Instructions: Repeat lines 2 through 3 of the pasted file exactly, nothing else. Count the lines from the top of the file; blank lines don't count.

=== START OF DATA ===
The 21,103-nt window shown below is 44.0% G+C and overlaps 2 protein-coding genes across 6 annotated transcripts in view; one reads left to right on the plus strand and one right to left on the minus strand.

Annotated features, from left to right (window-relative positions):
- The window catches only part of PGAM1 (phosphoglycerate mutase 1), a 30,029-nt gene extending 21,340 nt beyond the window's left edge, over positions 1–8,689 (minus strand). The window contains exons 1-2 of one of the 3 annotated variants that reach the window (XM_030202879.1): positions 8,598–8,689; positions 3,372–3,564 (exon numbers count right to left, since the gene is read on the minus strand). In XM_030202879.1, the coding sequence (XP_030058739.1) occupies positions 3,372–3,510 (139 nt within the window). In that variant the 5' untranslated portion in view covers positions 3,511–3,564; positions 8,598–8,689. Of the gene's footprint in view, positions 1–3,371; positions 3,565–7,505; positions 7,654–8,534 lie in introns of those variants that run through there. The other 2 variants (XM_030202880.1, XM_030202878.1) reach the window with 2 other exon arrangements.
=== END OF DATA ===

Annotated features, from left to right (window-relative positions):
- The window catches only part of PGAM1 (phosphoglycerate mutase 1), a 30,029-nt gene extending 21,340 nt beyond the window's left edge, over positions 1–8,689 (minus strand). The window contains exons 1-2 of one of the 3 annotated variants that reach the window (XM_030202879.1): positions 8,598–8,689; positions 3,372–3,564 (exon numbers count right to left, since the gene is read on the minus strand). In XM_030202879.1, the coding sequence (XP_030058739.1) occupies positions 3,372–3,510 (139 nt within the window). In that variant the 5' untranslated portion in view covers positions 3,511–3,564; positions 8,598–8,689. Of the gene's footprint in view, positions 1–3,371; positions 3,565–7,505; positions 7,654–8,534 lie in introns of those variants that run through there. The other 2 variants (XM_030202880.1, XM_030202878.1) reach the window with 2 other exon arrangements.